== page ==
Are blue lights outdated security blankets?

Kathryn Williams, Editor in Chief

The blue light system on the campus has been a point of contention for quite some time now. I have heard students complain about call boxes not working properly, about not having enough blue boxes on campus, and that the system is ineffective. 

To learn more about this issue, I sat down with Rob Browne, Director of Safety and Security, to discuss some of the concerns. I had previously received information from another source that when the blue light button is pushed, campus security is not alerted to the precise location of the call and must drive around campus to check every blue light. This would be alarming, considering how quickly an emergency situation could develop during the time it would take a campus safety officer to locate the source. 

According to Browne, this is not correct information. “Anytime the blue light buttons are pushed for the phone call goes directly to Goffstown police dispatch and, because our blue lights are each numbered, they know the location of where the button was pushed,” he explained. Campus security has radios that are direct to Goffstown PD dispatch, so Goffstown PD will use the radios to alert Saint Anselm Campus security to the blue light call.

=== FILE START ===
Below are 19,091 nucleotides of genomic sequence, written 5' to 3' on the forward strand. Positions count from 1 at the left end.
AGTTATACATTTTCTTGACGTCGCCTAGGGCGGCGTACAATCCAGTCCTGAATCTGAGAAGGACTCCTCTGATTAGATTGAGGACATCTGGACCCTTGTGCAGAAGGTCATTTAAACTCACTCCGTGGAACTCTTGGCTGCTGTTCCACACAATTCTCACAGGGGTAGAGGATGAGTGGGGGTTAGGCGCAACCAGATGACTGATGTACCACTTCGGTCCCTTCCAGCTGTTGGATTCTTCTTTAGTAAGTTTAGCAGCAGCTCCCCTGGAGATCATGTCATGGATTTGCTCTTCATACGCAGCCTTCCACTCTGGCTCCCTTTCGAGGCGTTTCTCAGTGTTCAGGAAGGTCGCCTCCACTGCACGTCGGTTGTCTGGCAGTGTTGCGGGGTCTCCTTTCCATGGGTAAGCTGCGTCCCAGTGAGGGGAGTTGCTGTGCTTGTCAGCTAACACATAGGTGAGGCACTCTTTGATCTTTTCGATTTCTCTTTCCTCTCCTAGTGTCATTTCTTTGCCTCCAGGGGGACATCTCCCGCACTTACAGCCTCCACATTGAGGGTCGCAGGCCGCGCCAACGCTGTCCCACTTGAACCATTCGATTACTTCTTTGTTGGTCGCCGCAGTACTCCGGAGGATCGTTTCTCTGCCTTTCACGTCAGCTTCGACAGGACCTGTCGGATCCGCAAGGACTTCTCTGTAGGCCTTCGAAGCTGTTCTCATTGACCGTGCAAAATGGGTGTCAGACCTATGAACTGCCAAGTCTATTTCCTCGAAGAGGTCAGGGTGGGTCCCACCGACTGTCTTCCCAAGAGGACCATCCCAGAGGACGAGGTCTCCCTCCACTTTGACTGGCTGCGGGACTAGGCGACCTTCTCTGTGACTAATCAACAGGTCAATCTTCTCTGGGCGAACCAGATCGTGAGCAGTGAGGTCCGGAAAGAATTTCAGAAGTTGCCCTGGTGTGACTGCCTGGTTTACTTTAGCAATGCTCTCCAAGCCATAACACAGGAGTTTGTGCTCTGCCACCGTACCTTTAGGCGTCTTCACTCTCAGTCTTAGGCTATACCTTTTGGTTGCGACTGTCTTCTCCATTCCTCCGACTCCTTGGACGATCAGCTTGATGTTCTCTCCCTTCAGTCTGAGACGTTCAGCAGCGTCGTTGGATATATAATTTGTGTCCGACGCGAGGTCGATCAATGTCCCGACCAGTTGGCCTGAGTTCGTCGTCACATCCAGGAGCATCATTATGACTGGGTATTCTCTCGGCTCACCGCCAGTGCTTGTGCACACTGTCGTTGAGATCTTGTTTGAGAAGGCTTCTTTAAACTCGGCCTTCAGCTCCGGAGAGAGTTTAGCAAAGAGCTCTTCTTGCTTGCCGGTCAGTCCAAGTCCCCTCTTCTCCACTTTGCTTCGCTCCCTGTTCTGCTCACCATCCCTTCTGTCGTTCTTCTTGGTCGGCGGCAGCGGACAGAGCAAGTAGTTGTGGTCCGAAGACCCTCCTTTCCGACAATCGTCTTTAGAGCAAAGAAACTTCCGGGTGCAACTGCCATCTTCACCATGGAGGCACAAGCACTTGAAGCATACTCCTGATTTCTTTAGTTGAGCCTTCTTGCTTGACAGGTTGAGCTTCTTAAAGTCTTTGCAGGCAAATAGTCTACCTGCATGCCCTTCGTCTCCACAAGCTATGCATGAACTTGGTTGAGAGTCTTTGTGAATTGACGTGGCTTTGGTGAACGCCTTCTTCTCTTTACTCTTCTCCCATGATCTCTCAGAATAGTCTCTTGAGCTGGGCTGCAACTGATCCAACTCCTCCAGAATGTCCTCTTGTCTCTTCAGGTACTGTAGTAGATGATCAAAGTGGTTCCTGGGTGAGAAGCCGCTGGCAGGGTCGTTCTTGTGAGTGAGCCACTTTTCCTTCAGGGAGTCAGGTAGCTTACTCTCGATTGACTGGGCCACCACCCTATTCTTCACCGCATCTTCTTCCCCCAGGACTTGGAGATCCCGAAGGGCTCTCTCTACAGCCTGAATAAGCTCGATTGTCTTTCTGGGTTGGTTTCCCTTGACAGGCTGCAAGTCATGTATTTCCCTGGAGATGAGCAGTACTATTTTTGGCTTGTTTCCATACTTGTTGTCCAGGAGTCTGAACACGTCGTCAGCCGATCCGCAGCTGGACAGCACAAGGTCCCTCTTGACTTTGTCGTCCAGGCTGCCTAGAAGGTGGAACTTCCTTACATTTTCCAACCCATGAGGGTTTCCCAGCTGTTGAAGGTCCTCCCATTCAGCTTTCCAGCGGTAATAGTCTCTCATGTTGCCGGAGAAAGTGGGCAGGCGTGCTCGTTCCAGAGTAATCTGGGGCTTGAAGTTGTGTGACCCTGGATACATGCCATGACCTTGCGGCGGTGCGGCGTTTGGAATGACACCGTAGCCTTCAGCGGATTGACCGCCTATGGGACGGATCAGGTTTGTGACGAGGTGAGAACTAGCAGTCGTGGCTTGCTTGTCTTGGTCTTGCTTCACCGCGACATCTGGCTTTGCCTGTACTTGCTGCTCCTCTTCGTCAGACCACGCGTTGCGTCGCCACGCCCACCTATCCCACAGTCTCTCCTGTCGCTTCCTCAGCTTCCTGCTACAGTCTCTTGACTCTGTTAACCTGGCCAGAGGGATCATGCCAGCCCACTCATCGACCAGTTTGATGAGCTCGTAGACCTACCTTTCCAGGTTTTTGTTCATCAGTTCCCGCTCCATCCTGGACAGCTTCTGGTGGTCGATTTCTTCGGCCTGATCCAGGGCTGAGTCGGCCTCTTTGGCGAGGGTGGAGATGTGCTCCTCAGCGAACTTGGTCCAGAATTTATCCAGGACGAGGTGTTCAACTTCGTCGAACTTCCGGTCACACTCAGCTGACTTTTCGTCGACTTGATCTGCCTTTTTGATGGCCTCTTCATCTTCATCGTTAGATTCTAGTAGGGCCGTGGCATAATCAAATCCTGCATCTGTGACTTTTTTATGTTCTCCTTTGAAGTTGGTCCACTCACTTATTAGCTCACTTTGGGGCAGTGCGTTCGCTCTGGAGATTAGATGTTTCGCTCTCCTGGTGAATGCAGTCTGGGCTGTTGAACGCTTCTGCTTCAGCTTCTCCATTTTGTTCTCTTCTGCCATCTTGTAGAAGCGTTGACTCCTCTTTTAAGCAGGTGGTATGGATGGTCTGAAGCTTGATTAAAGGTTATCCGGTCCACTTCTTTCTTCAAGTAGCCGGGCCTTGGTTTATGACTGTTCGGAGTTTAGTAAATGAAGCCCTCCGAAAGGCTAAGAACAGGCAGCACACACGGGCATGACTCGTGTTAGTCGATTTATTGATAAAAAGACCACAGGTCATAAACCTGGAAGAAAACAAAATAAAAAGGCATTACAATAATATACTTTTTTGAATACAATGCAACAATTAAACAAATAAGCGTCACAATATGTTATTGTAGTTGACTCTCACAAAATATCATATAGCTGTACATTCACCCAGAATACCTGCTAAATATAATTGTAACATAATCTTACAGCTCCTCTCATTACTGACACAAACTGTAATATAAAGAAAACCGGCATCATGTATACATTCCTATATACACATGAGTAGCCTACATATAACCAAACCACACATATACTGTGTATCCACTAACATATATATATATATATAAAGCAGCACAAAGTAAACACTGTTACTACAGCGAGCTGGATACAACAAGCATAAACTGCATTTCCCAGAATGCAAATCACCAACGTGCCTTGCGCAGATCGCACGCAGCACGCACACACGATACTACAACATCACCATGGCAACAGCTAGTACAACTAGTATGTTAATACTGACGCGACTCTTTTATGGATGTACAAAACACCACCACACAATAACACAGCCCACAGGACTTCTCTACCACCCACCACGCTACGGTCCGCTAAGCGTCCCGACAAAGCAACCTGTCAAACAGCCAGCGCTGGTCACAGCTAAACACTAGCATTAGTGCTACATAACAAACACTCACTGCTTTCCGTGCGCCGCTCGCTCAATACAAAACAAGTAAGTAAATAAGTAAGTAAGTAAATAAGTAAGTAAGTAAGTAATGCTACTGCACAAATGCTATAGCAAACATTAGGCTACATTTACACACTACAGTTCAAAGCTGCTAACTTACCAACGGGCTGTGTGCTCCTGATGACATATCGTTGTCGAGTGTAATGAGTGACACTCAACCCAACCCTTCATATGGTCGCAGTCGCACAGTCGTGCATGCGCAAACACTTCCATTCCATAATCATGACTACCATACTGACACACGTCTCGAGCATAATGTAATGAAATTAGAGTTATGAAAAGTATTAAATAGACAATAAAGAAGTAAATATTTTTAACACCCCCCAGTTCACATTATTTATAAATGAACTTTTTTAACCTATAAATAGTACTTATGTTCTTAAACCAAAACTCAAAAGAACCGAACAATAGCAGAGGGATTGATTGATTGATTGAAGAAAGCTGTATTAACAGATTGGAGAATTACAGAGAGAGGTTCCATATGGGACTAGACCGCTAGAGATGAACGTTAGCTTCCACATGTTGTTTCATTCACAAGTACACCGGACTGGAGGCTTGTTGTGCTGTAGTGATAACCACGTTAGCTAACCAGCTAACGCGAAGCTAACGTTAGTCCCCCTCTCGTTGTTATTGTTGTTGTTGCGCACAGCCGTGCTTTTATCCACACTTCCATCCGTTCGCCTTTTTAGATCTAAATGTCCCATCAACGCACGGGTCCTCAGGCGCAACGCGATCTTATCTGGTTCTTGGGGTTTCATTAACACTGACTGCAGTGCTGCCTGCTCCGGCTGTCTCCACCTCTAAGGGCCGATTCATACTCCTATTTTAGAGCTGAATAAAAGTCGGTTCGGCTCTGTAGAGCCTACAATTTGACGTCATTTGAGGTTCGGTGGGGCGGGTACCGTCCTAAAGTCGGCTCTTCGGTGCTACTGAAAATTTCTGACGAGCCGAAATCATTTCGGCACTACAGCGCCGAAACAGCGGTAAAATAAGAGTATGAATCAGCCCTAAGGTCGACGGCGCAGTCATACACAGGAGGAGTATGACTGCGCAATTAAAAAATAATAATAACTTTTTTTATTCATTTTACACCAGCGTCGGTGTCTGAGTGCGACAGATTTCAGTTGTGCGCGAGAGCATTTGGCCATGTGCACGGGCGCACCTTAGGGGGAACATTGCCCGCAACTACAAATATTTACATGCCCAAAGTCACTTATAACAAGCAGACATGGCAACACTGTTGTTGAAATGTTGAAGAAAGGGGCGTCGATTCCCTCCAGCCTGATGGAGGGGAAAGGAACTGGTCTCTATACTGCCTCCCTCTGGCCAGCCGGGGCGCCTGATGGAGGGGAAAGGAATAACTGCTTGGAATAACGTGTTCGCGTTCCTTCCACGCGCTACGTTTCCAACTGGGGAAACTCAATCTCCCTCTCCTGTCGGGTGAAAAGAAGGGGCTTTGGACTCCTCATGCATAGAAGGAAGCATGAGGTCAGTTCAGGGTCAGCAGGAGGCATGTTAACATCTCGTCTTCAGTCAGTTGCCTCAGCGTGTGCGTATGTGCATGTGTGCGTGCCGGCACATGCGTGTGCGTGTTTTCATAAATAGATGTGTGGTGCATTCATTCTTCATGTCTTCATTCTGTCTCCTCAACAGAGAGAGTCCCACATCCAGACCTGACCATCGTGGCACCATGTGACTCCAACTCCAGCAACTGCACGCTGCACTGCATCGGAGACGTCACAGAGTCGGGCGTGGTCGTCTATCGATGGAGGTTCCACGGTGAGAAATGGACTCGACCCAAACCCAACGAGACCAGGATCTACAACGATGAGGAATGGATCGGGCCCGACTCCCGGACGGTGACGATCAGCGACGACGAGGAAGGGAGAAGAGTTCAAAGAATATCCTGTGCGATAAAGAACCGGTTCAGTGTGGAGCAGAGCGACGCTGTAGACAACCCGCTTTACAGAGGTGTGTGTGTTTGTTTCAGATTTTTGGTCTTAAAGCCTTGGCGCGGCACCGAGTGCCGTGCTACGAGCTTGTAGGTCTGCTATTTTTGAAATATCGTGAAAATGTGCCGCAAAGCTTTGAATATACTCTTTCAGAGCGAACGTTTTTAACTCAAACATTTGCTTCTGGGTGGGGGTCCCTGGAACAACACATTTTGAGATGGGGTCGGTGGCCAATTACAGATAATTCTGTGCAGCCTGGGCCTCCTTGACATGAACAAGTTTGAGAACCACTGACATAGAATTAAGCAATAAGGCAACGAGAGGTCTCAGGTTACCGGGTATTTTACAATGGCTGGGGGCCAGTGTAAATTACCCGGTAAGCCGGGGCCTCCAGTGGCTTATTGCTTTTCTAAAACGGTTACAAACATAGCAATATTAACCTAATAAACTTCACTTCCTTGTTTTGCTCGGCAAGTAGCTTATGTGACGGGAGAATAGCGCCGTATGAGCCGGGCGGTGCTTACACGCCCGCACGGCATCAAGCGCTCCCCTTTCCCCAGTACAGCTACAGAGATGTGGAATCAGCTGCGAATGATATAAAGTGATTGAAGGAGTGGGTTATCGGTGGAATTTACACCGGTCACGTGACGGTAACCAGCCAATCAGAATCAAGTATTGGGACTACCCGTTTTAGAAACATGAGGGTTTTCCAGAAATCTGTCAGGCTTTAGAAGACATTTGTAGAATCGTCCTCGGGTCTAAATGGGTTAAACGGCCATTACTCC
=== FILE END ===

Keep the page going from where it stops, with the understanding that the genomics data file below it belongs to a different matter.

The effectiveness of blue light systems is debatable. In Browne’s opinion, their main purpose is for optics. He explained how the blue lights were installed before many people had cell phones and the technological advances of today outstrip the call boxes. “If you’re running away from an emergency situation, do you want to go and stand in one location and wait for it to come?” Browne asked. Many messages from Campus Security have reiterated the message to immediately call 911 if you sense any kind of danger. It is safer to call for help on a phone and move to a safe location than to rely on a blue light.

Getting rid of blue lights is an idea that would likely shock many. They provide a sense of security just knowing that they are there. However, Browne states that in a given year there are almost no alerts from the blue light system and when there are alerts they are usually pranks or false alarms. The technology that we have is incredibly outdated. When it comes time to repair them, it would be an expensive project to protect a broken system that no one uses. The College should look into a more effective system to ensure student safety in emergency situations.